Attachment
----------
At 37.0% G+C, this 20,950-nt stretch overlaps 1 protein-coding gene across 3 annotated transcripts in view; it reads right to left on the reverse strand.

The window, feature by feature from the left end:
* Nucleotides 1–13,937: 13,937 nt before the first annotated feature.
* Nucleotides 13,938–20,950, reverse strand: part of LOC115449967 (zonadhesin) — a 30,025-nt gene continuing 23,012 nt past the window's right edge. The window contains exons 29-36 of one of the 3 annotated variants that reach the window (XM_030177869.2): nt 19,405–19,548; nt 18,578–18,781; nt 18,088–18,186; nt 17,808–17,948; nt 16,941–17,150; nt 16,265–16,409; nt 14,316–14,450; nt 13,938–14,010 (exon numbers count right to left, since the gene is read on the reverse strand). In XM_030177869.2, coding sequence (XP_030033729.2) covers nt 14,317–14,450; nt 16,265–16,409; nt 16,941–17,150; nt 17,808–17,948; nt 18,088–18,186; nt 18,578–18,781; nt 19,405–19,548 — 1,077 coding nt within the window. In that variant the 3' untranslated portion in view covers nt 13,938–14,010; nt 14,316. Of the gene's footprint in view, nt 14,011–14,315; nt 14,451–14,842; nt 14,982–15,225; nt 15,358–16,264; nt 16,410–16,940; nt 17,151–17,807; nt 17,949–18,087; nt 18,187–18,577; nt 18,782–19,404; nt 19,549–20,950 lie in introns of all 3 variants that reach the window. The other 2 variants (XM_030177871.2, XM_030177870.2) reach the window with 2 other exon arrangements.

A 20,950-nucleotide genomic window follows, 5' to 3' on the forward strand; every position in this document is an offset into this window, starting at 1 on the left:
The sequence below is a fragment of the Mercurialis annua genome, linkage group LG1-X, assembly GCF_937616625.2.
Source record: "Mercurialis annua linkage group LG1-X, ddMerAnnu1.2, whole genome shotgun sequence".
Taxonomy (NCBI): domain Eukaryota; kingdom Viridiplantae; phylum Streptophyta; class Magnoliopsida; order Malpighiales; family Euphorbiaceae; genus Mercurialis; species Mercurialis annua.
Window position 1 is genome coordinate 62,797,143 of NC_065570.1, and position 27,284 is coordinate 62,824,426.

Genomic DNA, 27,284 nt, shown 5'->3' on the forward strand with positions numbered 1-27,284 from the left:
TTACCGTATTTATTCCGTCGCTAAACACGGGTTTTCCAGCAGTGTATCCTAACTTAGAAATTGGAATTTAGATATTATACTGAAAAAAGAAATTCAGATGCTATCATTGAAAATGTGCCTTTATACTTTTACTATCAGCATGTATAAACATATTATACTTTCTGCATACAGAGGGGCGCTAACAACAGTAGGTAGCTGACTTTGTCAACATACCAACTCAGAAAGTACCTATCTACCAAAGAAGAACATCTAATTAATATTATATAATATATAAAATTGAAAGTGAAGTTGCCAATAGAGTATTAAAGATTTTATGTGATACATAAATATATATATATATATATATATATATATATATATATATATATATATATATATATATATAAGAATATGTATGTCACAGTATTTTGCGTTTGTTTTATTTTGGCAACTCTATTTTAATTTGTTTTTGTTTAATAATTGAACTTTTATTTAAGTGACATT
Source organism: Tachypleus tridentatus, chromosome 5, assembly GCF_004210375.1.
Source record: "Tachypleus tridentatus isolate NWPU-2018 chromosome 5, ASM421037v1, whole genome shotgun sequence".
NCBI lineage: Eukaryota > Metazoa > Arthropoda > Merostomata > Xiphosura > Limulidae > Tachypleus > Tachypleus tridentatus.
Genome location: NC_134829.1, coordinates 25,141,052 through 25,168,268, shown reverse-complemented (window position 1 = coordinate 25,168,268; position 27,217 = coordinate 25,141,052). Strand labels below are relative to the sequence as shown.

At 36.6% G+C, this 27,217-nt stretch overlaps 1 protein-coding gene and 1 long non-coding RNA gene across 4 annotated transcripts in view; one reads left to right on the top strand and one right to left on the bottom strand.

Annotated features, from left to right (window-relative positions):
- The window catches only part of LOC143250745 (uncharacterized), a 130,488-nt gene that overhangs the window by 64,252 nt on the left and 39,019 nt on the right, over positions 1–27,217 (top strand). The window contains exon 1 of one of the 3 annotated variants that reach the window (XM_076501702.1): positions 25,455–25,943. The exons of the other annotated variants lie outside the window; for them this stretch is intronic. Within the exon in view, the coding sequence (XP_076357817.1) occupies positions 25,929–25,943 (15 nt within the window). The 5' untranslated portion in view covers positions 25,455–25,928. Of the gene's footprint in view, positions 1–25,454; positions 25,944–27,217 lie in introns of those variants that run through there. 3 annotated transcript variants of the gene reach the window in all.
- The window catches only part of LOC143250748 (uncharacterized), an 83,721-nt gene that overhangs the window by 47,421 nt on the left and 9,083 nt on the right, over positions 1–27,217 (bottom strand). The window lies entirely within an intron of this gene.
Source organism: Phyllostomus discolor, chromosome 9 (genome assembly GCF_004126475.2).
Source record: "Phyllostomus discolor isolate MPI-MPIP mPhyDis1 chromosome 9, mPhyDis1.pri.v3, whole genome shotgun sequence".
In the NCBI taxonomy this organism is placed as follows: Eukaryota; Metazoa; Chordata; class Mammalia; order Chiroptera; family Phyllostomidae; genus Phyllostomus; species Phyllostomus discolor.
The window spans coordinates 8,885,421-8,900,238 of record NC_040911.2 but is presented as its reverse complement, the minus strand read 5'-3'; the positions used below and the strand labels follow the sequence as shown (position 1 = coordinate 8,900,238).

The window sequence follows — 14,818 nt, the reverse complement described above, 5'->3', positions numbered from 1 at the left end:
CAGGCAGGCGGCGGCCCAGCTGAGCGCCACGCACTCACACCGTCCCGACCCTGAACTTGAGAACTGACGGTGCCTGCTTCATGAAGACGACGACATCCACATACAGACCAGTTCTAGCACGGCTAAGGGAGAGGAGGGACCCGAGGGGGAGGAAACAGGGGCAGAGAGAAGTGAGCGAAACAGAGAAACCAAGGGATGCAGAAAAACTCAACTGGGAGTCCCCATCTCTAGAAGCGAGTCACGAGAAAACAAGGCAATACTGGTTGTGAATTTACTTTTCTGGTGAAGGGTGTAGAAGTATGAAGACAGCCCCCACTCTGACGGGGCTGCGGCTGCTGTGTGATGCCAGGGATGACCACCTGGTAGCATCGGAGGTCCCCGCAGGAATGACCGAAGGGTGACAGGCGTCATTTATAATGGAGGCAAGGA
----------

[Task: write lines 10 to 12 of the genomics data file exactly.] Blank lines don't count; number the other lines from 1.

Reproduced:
Genomic DNA, 27,284 nt, shown 5'->3' on the forward strand with positions numbered 1-27,284 from the left:
TTACCGTATTTATTCCGTCGCTAAACACGGGTTTTCCAGCAGTGTATCCTAACTTAGAAATTGGAATTTAGATATTATACTGAAAAAAGAAATTCAGATGCTATCATTGAAAATGTGCCTTTATACTTTTACTATCAGCATGTATAAACATATTATACTTTCTGCATACAGAGGGGCGCTAACAACAGTAGGTAGCTGACTTTGTCAACATACCAACTCAGAAAGTACCTATCTACCAAAGAAGAACATCTAATTAATATTATATAATATATAAAATTGAAAGTGAAGTTGCCAATAGAGTATTAAAGATTTTATGTGATACATAAATATATATATATATATATATATATATATATATATATATATATATATATATATATATATAAGAATATGTATGTCACAGTATTTTGCGTTTGTTTTATTTTGGCAACTCTATTTTAATTTGTTTTTGTTTAATAATTGAACTTTTATTTAAGTGACATT
Source organism: Tachypleus tridentatus, chromosome 5, assembly GCF_004210375.1.